Monday, 12 October 2015

Review: Star Wars Micro Machines (2015 versions)

Force Friday, eh? That was...well, I suppose it was a nice idea having all the new toys be revealed and on toy shop shelves at exactly the same time. It was a nice piece of marketing for Hasbro, getting it international press coverage, but really, when you think about it, Star Wars merchandising sales were always going to be HUGE - they always are!

So despite Hasbro's mandate that no toys were to be revealed before 4th September, this being the 21st Century, images of absolutely everything had turned up online beforehand. Which is a good thing, isn't it? What's the point of turning up to a midnight opening only to discover that you don't really want any of the toys on offer.

No, instead everyone turned up wanting Star Wars Black figures only for them to be as scarce as...something really really scarce. Gold dust. Yeah, that one gets used a lot in simile situations such as these. Or maybe something more Star Wars Universe appropriate...

I, however, was more interested in the return of one of my favourite toylines from the past: Micro Machines, and it was this that I spent my pennies on on Force Friday. I've talked about why Micro Machines are the perfect scale for Star Wars toys in the past and I've always been puzzled as to why they disappeared from shop shelves after the Phantom Menace.

As I handed over my £5 note to the cashier, I was a little concerned that these new Micros would be in a completely different scale to the old ones. I use the word 'scale' very loosely, of course, since the Death Star is about the same size as an X-wing in the old line, however it would have bugged me no end if the X-wings turned out to be a different size. But then maybe Hasbro were just lazy and reused the old moulds?

Turns out the Micro Machines are all new sculpts, however they are - more or less - the same size as the old ones so mixing them together shouldn't be a problem. Same goes for the figures - they're the same size (though smaller than the Action Fleet ones).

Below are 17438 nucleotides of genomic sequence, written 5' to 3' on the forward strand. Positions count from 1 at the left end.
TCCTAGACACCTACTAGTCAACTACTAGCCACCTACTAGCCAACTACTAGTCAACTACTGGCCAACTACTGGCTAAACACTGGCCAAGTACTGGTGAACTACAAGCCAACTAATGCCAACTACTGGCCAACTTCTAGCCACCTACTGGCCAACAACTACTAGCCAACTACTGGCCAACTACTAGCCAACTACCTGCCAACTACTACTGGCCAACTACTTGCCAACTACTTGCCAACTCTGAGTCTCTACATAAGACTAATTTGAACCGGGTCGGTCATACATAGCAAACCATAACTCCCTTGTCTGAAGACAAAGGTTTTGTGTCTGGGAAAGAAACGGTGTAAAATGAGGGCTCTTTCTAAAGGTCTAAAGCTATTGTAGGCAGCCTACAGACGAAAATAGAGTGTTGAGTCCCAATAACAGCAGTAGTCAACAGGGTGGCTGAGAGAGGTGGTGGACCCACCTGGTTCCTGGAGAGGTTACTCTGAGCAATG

2015 release, left, and '90s version, right.

'90s version, centre, flanked by the 2015s.

Due to what I assume are improved manufacturing techniques over the past 20-ish years, the new ships have much sharper details than the old ones. However, and this is a big however, with the X-wing guns especially, parts are likely to be warped out of the package. Presumably so little Tommy won't poke his eye out, the X-wing guns are cast in a very soft and malleable plastic and - on mine ships, at least - there's a 50-50 chance of warpage.

On more 'solid' ships, things are much better. Take the Ghost from Star Wars Rebels - a solid ship, with no thin parts so the whole thing looks fantastic. It's certainly nothing compared to the Hot Wheels or Black series of 'mini' ships, but they're more than good enough for playing purposes and the cost is low enough to allow children to amass fleets of ships.

2015 figures.

'15, left, and '90s, right.

'90s, left and '15, right.

The paints are simple, but effective. Essentially 'as good as you remember' them being from days past.

The biggest disappointment, and one I studied the packaging for in great detail to ensure I didn't miss, is that there are no stands included. There are holes in the ships but nothing to attach them onto. I suppose this isn't a big problem for most ships which are able to stand on their own, however there are a few that aren't able to stand on their own.

For collectors, I'd definitely recommend getting the Hot Wheels, Black, or Attack Wing models instead, however for anyone who wants to actually play with their toys you can't go wrong with Micro Machines.

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